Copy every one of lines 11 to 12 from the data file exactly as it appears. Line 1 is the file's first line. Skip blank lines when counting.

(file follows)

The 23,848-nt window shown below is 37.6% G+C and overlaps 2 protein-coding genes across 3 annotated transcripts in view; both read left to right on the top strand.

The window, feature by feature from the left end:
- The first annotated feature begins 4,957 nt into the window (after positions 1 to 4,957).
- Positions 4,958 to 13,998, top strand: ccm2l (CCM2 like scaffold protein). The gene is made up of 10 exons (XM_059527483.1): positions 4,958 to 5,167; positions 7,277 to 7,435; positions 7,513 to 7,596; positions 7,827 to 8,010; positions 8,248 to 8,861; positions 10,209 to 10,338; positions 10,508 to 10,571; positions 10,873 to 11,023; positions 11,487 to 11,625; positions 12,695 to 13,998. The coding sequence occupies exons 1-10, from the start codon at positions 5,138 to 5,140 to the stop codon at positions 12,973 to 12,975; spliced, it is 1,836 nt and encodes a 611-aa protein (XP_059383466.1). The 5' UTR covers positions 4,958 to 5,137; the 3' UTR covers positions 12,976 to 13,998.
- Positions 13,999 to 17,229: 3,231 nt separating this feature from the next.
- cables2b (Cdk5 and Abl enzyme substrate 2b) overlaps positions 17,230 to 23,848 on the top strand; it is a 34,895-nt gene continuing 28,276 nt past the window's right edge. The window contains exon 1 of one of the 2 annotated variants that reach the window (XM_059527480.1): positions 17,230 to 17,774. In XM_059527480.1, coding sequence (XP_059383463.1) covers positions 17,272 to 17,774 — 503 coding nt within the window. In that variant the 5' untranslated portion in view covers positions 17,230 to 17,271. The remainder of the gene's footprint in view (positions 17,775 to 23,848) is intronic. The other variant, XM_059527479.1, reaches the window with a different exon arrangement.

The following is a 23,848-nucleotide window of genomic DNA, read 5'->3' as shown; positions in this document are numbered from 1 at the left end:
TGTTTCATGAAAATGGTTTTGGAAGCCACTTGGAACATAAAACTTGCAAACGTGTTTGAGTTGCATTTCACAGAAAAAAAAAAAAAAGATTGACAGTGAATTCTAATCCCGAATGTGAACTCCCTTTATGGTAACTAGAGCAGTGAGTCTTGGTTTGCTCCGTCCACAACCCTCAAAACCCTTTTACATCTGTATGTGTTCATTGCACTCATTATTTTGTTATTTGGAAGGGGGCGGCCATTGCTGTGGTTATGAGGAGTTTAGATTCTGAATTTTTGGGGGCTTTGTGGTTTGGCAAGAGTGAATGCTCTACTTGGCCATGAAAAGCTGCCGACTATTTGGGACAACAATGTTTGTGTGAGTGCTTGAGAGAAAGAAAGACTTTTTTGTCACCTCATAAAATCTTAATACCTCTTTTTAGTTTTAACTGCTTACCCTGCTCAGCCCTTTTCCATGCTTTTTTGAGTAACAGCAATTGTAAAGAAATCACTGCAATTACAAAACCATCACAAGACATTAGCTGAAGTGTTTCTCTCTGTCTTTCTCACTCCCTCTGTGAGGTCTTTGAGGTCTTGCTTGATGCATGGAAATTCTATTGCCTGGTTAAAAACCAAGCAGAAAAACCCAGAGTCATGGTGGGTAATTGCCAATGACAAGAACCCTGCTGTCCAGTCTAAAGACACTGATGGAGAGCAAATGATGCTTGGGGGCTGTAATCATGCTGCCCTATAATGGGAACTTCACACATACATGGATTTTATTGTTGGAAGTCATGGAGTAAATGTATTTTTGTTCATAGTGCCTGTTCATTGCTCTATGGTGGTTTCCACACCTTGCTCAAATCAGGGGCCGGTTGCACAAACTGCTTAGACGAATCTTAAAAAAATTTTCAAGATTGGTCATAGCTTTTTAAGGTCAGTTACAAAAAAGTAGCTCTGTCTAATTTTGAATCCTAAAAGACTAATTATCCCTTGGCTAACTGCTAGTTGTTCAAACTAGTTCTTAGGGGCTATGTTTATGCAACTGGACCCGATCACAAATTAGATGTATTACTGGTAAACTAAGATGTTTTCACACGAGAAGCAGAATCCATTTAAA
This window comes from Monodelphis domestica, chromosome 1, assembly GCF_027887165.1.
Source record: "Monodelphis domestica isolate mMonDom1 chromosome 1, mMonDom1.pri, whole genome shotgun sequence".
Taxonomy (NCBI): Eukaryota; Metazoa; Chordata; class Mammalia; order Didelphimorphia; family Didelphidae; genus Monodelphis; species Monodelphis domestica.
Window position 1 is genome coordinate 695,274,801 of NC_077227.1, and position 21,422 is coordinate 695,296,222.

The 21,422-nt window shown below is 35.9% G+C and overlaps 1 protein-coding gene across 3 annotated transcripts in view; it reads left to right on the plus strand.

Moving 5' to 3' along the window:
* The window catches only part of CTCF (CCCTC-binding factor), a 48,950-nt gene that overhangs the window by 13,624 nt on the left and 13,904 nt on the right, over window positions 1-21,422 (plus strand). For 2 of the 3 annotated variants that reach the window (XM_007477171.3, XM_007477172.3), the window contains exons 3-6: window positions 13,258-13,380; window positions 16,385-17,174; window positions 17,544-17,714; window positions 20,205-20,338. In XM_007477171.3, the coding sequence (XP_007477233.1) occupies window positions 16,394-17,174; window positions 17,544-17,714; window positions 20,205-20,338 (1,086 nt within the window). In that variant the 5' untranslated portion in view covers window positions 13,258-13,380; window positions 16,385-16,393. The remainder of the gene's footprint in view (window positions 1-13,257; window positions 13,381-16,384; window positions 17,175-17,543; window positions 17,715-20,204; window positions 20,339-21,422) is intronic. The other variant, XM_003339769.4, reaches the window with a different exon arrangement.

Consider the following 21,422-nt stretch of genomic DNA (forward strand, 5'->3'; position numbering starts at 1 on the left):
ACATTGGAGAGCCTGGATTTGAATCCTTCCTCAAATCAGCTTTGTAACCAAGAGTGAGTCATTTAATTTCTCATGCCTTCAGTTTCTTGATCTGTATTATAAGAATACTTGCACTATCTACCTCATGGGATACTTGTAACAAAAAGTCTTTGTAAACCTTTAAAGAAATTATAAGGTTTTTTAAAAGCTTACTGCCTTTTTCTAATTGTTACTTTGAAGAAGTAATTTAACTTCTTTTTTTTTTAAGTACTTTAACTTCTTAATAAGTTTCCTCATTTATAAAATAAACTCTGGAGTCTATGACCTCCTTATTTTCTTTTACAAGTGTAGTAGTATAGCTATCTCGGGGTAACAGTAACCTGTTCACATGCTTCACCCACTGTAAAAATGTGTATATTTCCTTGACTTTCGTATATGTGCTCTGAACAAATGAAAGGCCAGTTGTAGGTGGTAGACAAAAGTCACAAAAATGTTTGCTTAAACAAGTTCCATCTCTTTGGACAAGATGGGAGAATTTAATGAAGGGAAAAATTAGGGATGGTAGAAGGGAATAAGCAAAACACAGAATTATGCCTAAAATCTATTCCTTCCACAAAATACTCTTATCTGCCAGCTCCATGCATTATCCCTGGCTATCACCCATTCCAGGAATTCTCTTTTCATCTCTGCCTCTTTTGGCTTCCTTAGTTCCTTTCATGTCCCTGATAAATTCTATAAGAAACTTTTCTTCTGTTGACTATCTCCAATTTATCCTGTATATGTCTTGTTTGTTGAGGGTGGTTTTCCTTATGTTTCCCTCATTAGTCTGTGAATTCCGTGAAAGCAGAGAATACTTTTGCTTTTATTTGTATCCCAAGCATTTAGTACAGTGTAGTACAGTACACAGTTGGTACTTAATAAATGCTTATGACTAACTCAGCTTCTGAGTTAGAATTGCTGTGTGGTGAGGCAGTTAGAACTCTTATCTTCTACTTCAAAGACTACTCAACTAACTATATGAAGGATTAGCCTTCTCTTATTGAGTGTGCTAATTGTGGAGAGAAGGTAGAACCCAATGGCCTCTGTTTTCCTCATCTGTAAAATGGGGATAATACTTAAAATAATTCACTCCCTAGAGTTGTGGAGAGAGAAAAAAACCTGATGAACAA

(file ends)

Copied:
Taxonomy (NCBI): Eukaryota; Metazoa; Chordata; class Mammalia; order Didelphimorphia; family Didelphidae; genus Monodelphis; species Monodelphis domestica.
Window position 1 is genome coordinate 695,274,801 of NC_077227.1, and position 21,422 is coordinate 695,296,222.